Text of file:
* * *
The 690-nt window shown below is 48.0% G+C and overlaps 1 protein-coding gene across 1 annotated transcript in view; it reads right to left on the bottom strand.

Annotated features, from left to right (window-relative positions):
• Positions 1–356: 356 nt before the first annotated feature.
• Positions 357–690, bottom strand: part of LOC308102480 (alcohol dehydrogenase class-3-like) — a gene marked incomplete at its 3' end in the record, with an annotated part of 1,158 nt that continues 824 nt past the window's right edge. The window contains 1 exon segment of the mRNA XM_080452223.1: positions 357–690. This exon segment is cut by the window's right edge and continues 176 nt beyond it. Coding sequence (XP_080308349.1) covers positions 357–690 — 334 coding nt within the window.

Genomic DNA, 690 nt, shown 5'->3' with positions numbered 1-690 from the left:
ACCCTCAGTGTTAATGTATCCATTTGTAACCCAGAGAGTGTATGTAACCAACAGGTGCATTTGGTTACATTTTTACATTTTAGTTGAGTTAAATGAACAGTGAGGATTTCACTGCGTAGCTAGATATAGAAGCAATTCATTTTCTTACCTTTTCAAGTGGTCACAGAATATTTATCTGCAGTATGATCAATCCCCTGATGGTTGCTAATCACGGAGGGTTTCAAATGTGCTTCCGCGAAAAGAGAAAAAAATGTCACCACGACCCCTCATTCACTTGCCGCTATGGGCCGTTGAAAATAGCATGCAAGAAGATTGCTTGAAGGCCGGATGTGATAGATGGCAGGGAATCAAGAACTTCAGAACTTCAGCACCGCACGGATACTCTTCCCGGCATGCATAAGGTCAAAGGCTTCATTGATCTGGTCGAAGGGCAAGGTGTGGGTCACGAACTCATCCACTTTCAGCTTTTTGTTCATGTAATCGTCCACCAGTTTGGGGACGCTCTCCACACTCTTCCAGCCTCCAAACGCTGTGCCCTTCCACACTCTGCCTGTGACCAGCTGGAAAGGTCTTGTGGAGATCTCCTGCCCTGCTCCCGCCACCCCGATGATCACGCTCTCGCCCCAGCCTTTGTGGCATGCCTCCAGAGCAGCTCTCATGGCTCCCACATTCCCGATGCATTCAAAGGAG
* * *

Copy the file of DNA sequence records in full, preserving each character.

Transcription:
The 690-nt window shown below is 48.0% G+C and overlaps 1 protein-coding gene across 1 annotated transcript in view; it reads right to left on the bottom strand.

Annotated features, from left to right (window-relative positions):
• Positions 1–356: 356 nt before the first annotated feature.
• Positions 357–690, bottom strand: part of LOC308102480 (alcohol dehydrogenase class-3-like) — a gene marked incomplete at its 3' end in the record, with an annotated part of 1,158 nt that continues 824 nt past the window's right edge. The window contains 1 exon segment of the mRNA XM_080452223.1: positions 357–690. This exon segment is cut by the window's right edge and continues 176 nt beyond it. Coding sequence (XP_080308349.1) covers positions 357–690 — 334 coding nt within the window.

Genomic DNA, 690 nt, shown 5'->3' with positions numbered 1-690 from the left:
ACCCTCAGTGTTAATGTATCCATTTGTAACCCAGAGAGTGTATGTAACCAACAGGTGCATTTGGTTACATTTTTACATTTTAGTTGAGTTAAATGAACAGTGAGGATTTCACTGCGTAGCTAGATATAGAAGCAATTCATTTTCTTACCTTTTCAAGTGGTCACAGAATATTTATCTGCAGTATGATCAATCCCCTGATGGTTGCTAATCACGGAGGGTTTCAAATGTGCTTCCGCGAAAAGAGAAAAAAATGTCACCACGACCCCTCATTCACTTGCCGCTATGGGCCGTTGAAAATAGCATGCAAGAAGATTGCTTGAAGGCCGGATGTGATAGATGGCAGGGAATCAAGAACTTCAGAACTTCAGCACCGCACGGATACTCTTCCCGGCATGCATAAGGTCAAAGGCTTCATTGATCTGGTCGAAGGGCAAGGTGTGGGTCACGAACTCATCCACTTTCAGCTTTTTGTTCATGTAATCGTCCACCAGTTTGGGGACGCTCTCCACACTCTTCCAGCCTCCAAACGCTGTGCCCTTCCACACTCTGCCTGTGACCAGCTGGAAAGGTCTTGTGGAGATCTCCTGCCCTGCTCCCGCCACCCCGATGATCACGCTCTCGCCCCAGCCTTTGTGGCATGCCTCCAGAGCAGCTCTCATGGCTCCCACATTCCCGATGCATTCAAAGGAG